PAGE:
BPC's Homeland Security Project hosted a discussion convening legal and policy experts on the rule of law and war to discuss the use of drones and targeted killings. Panelists evaluated issues like the current frameworks regarding the use of drones, the ramifications of a "drone court," the targeting of U.S. citizens abroad, and whether Congress should examine what these policies mean for the country.
Beginning with the presidency of Franklin D. Roosevelt, the first 100 days became the initial marker for a new presidency. Since then, political scientists, media strategists and pundits alike have examined and dissected every aspect of a new Administration - from the Inaugural Address to the first State of the Union of the new presidency. Policy proposals, staff changes, and presidential appointments are just some of the inevitable changes that a new presidency endures in its early months.
Since 2008, the world economy has fought hard to get back on the path to prosperity. The UK, with its world leading financial services sector, historically high levels of public debt and proximity to the Eurozone, has been in a unique position in this regard.
The Bipartisan Policy Center’s (BPC) Immigration Task Force held the first of a series of regional events to discuss key immigration issues facing the country. Launched in February 2013, the goal of the Immigration Task Force is to develop consensus policy recommendations and produce objective analysis to further the national debate.
The United States spends more on health care than any other country and yet tens of millions of Americans are facing uncoordinated and costly medical care. With health care spending expected to continue to grow for the foreseeable future and with the nation's growing federal deficit and debt, system-wide health care cost containment is both a critical component of any long term deficit reduction strategy and urgently needed to ensure the sustainability of our health care system.
Faced with continued concerns about rising health care costs and uneven quality, the federal government, states, and private sector are rapidly adopting new models of delivery and payment that promise to improve the quality and cost-effectiveness of health care. Providers are being asked to provide higher quality care while lowering costs. Successfully doing so requires access to and analysis of large data sets to predict, identify interventions for, and assess cost and quality outcomes for patient populations. Most health care organizations, however, have little knowledge or expertise on how to leverage and analyze the clinical data sets now being developed as the result of an increasingly digitized U.S. health care system.
The current federal budget process has been stymied by political and philosophical priorities. Dr. Phil Joyce, William Hoagland, Maya MacGuineas, and Dr. Robert Reischauer discussed the current environment, what should happen next, and what is likely to occur.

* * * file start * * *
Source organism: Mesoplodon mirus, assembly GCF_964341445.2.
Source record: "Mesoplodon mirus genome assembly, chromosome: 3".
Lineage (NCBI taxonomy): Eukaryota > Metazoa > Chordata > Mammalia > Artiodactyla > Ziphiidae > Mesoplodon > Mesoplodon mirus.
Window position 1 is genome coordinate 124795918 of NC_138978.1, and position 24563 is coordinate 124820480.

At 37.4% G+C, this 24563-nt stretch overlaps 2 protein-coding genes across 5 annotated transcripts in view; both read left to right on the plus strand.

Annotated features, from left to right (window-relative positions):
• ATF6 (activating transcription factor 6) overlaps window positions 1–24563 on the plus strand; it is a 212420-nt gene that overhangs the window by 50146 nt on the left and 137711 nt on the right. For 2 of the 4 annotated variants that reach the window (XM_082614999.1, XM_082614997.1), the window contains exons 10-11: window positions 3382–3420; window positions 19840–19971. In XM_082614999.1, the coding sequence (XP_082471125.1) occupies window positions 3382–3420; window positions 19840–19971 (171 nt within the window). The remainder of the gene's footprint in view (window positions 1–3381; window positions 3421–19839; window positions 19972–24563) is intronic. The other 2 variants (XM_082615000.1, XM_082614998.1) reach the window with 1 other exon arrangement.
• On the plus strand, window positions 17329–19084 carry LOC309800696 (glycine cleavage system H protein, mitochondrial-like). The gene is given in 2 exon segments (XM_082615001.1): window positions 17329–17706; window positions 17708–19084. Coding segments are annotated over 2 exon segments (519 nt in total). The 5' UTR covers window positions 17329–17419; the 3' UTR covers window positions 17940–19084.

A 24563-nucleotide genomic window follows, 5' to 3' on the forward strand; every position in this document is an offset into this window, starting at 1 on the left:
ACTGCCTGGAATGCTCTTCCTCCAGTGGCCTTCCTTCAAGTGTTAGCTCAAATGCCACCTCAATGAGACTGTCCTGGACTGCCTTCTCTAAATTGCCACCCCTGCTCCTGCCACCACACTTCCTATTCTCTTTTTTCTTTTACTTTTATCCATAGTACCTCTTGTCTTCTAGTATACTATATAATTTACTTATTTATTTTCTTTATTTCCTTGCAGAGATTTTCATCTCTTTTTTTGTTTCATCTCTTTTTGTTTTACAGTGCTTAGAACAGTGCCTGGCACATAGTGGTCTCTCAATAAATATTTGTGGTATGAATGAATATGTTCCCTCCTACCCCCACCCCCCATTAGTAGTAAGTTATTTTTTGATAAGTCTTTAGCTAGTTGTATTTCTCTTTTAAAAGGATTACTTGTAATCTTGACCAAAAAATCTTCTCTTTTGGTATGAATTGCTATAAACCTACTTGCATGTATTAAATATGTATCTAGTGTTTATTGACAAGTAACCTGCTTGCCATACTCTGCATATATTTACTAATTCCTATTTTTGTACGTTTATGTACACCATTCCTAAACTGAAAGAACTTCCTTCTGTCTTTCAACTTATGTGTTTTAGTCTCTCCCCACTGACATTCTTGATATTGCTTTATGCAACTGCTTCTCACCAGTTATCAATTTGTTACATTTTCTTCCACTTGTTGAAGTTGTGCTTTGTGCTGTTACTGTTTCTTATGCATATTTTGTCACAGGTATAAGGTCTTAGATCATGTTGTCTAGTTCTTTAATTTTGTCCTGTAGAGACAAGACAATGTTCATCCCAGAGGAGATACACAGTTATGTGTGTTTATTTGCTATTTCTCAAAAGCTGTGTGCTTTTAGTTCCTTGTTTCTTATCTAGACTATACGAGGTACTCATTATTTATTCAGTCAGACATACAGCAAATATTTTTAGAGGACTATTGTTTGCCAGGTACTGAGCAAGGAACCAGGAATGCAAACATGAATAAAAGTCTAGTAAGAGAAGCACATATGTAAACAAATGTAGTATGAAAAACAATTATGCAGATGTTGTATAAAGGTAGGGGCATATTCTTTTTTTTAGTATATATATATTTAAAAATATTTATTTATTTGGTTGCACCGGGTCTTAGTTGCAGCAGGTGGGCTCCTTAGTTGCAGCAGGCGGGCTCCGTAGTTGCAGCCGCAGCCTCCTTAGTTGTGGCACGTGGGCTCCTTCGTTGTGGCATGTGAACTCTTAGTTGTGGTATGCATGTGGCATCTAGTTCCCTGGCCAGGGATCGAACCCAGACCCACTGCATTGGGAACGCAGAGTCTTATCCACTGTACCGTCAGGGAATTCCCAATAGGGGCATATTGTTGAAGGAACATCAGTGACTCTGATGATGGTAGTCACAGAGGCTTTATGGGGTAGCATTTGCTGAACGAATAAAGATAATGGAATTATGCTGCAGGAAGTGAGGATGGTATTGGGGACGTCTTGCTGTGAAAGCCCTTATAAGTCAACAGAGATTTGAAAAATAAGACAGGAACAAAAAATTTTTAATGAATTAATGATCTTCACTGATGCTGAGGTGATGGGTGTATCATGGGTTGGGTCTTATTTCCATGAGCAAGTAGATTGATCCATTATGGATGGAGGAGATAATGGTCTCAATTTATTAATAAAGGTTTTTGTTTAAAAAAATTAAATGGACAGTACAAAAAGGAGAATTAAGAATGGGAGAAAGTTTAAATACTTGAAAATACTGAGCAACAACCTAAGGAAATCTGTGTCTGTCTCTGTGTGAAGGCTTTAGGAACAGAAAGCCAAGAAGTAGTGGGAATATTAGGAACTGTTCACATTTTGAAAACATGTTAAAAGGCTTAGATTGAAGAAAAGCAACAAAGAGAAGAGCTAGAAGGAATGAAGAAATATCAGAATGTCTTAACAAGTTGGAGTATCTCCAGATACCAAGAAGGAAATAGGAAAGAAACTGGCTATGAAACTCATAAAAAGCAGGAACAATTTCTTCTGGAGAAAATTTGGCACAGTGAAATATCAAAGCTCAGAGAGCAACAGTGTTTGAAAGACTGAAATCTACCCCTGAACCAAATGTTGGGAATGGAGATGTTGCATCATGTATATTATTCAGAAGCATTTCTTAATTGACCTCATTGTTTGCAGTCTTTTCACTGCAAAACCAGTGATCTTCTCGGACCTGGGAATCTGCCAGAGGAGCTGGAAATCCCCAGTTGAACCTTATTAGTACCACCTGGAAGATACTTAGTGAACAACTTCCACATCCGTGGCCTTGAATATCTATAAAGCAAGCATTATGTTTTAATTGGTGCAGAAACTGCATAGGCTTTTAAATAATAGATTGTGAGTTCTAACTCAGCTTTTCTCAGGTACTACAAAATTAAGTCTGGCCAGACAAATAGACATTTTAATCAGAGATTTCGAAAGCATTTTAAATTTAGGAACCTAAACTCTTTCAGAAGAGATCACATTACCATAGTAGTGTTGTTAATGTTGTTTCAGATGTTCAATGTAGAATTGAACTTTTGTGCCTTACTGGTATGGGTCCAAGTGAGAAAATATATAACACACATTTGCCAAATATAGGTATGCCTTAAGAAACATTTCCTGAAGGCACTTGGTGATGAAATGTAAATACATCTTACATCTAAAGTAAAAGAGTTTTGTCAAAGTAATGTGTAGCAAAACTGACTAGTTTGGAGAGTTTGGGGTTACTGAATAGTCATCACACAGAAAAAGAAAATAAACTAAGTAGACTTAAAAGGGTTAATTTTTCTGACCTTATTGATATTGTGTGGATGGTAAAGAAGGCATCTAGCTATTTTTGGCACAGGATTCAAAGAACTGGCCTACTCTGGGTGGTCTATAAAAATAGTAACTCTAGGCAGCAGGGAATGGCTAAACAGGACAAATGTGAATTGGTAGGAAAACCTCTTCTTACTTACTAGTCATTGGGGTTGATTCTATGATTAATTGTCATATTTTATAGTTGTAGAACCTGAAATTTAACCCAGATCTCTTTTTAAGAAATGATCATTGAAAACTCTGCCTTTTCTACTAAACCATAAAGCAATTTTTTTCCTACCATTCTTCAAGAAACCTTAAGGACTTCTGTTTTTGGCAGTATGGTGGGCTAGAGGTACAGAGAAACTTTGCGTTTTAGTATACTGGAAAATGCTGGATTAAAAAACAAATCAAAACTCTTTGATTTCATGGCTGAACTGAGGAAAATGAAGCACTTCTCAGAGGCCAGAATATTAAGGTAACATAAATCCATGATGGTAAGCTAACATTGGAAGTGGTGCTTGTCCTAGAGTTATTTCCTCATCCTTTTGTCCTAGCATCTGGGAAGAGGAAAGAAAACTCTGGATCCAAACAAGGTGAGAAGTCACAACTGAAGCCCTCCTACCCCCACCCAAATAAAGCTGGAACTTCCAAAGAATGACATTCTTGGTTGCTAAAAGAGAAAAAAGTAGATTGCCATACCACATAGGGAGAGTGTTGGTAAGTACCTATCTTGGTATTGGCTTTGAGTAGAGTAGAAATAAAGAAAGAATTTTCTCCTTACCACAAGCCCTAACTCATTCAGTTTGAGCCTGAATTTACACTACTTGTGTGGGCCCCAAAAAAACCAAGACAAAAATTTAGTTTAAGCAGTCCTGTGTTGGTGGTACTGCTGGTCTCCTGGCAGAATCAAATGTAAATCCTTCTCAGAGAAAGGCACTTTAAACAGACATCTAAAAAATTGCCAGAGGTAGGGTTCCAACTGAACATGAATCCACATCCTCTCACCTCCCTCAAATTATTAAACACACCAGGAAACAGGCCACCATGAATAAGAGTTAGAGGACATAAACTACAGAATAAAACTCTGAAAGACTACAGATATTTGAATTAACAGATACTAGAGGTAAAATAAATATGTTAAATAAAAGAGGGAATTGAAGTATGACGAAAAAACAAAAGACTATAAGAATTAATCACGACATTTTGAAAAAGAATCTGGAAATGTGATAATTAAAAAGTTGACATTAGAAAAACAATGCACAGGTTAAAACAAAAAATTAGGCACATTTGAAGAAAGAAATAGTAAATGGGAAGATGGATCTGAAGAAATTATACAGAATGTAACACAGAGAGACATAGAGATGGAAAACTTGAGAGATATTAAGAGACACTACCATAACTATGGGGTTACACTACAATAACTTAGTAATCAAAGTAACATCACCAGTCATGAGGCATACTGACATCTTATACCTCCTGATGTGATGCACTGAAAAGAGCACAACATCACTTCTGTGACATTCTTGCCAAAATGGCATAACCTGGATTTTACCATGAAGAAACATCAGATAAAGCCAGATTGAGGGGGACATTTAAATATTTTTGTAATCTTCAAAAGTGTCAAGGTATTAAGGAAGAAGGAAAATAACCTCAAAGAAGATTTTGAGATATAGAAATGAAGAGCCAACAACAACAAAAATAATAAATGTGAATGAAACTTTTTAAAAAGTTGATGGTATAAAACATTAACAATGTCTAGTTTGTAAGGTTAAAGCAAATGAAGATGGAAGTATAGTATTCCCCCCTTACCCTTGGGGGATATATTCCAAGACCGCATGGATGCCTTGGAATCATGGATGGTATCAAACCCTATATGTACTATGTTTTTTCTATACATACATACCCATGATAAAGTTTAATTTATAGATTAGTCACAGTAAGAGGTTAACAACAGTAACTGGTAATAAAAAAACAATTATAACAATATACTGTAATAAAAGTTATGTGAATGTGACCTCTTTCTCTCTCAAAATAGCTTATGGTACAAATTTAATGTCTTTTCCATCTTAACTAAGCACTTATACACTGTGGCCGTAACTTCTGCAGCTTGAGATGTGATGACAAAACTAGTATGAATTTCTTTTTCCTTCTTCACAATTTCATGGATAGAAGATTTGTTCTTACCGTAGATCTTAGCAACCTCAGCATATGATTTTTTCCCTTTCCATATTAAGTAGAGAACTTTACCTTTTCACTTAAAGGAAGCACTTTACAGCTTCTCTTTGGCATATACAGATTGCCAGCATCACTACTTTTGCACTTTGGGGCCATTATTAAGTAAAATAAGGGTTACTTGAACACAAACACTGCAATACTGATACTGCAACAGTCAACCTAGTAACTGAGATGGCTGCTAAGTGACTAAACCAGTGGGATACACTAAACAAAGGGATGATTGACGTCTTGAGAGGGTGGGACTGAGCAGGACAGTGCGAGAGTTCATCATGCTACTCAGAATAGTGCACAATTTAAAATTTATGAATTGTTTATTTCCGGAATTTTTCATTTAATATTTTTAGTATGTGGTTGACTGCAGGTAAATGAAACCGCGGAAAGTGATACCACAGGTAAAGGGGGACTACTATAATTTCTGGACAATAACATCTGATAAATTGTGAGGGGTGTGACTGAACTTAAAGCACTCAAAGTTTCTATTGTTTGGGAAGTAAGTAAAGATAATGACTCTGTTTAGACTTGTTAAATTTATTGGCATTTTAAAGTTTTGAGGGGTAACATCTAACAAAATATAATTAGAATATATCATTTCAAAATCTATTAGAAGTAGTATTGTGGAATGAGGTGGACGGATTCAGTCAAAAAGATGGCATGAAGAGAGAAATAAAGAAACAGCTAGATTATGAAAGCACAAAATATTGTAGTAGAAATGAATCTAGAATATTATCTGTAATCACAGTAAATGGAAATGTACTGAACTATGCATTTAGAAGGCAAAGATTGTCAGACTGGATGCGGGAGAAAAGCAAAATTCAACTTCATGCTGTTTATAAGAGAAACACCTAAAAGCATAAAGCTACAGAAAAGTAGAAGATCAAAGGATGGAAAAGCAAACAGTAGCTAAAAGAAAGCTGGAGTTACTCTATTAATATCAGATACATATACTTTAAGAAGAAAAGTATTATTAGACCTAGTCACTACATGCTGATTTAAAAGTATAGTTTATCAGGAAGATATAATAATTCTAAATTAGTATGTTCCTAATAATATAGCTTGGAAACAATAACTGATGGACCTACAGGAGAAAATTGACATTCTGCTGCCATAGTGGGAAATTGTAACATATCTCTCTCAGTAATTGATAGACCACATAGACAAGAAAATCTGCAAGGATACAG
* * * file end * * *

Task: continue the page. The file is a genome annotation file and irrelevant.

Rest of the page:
For the second consecutive Congress, Senate Majority Leader Harry Reid has considered exercising the "nuclear" or "constitutional" option to force a change in filibuster rules by simple majority vote instead of the two-thirds vote required to end debate on rules changes. And, for the second time, a bipartisan agreement was reached at the last minute to reduce the number of possible filibusters in return for more fairness in offering amendments. BPC hosted a panel of congressional and academic experts to examine how this deal compares with the previous one, and consider whether reformers are satisfied with the results.
Our national parks have an extraordinary, special place in American life and culture. Yet the erosion of park funding threatens the future of these beloved American institutions. Without creative and collaborative approaches, our parks will face increased closures, a decline in the quality of facilities and ranger services, and a diminished ability to protect threatened inholdings and maintain existing resources. The National Parks Conservation Association and the National Park Hospitality Association are launching a national dialogue to identify potential funding strategies that can tap into the deep bipartisan appreciation for America's treasured national parks and draw on bipartisan support.
The Bipartisan Policy Center's (BPC) Commission on Political Reform (CPR) launched with a town hall meeting. USA TODAY's Washington Bureau Chief Susan Page moderated the discussion with more than a dozen commission members – including national political figures, volunteer and religious leaders, business executives, academics, state and local elected officials, and journalists. The national conversation examined how polarized our country is, the causes of that polarization and its effect on our government and decision-makers.